Last Friday I went with a couple of our grad students to the Compact Objects in Michigan 5 meeting. This is a small, one-day scientific meeting designed to give students and postdocs the opportunity to give talks about research related to “compact objects”: black holes, neutron stars, and white dwarfs. In previous years it’s been held at the University of Michigan and Wayne State University; this year our colleagues at Michigan State University hosted. I was impressed by the number of universities repesented at this meeting: 7 in Michigan, plus us from Ontario.
The meeting was very well-organized. There were about 50 attendees, a nice number for getting to know at least a few other folks and filling a classroom. The talks were organized in 4 sessions of 4 talks each, with 16 minutes for presentations and 4 minutes for questions. I thought this worked out quite well; not so many talks as to be completely overwhelming, but enough to make the full-day trip worthwhile for us. The talks were scheduled by topic, from the most distant galaxies in the first session, to nearby galaxies in the second, and compact objects in the Milky Way in the third and fourth. There was good gender balance among the speakers, although not so much among the question-askers, possibly because question-askers tend to be more senior people, and I believe was the only non-male senior person.
Most of the talks were observational rather than theoretical. Several of the theory talks, on modelling neutron star crusts, introduced me to the concept of nuclear pasta. Good thing those talks were after lunch! In a talk on modelling of supernovae I again re-learned the difference between detonation and deflagration.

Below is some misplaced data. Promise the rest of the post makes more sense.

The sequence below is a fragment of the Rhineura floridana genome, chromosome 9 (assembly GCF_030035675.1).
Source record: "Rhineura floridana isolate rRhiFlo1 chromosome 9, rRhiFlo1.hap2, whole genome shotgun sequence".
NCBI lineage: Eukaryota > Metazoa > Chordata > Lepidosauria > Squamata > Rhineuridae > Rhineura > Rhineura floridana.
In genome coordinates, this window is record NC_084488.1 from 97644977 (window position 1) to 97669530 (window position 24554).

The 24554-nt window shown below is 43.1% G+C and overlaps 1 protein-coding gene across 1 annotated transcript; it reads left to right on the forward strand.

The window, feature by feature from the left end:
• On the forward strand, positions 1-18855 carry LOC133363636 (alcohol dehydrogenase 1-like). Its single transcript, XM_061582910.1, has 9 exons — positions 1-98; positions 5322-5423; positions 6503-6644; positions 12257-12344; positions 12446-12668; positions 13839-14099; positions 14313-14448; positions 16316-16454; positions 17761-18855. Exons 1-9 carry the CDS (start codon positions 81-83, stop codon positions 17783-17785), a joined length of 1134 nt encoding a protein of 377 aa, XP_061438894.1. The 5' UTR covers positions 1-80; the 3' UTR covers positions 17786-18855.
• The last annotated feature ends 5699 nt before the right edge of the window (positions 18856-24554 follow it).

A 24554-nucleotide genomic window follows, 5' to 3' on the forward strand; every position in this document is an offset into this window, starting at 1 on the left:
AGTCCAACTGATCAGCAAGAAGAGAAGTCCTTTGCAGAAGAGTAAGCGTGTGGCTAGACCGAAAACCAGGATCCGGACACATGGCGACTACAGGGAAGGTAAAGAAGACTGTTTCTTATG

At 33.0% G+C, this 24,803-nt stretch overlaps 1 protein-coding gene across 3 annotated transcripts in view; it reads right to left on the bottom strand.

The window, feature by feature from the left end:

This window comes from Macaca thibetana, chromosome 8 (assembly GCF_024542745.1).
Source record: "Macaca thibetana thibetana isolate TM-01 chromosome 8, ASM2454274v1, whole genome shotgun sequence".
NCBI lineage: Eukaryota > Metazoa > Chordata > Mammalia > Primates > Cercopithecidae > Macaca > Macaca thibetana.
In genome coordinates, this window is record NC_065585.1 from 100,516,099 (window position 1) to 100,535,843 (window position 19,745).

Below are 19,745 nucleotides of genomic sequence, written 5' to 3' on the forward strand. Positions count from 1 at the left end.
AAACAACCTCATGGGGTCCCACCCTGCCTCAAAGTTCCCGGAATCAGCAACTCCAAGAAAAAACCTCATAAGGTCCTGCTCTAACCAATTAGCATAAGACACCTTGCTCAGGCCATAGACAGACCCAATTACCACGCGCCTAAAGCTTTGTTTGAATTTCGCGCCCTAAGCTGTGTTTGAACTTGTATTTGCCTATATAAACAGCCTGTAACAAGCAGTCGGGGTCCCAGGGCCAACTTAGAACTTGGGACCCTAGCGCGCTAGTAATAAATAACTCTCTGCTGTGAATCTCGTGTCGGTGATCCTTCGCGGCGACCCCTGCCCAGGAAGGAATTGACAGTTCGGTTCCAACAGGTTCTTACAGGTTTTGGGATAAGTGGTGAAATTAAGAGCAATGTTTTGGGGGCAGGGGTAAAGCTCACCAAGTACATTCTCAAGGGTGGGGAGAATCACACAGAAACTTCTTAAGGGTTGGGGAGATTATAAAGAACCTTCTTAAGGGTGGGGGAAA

Unsurprising for a meeting about compact objects, the observational talks presented a lot of data from X-ray telescopes, from the now retired RXTE to the more recent NuSTAR and a couple of space-station-mounted telescopes I hadn’t heard of: Mir-Kvant and NICER. In a discussion of all-sky X-ray monitoring telescopes in the 1980s, one attendee remarked that he wasn’t familiar with these; he was too busy watching He-Man at the time! My PhD student Robin’s talk on his machine-learning analysis of X-ray sources in M31 generated lots of interest and questions.
I came away from the meeting with a better understanding of some areas of astrophysics that I don’t always follow, and an interest in attending more small, regional science meetings. It is really nice to be able to meet colleagues from neighbouring institutions without having to get on a plane or spend nights away from home. Particularly for a small field like astronomy, such meetings are valuable for both networking and for getting excited about other people’s science.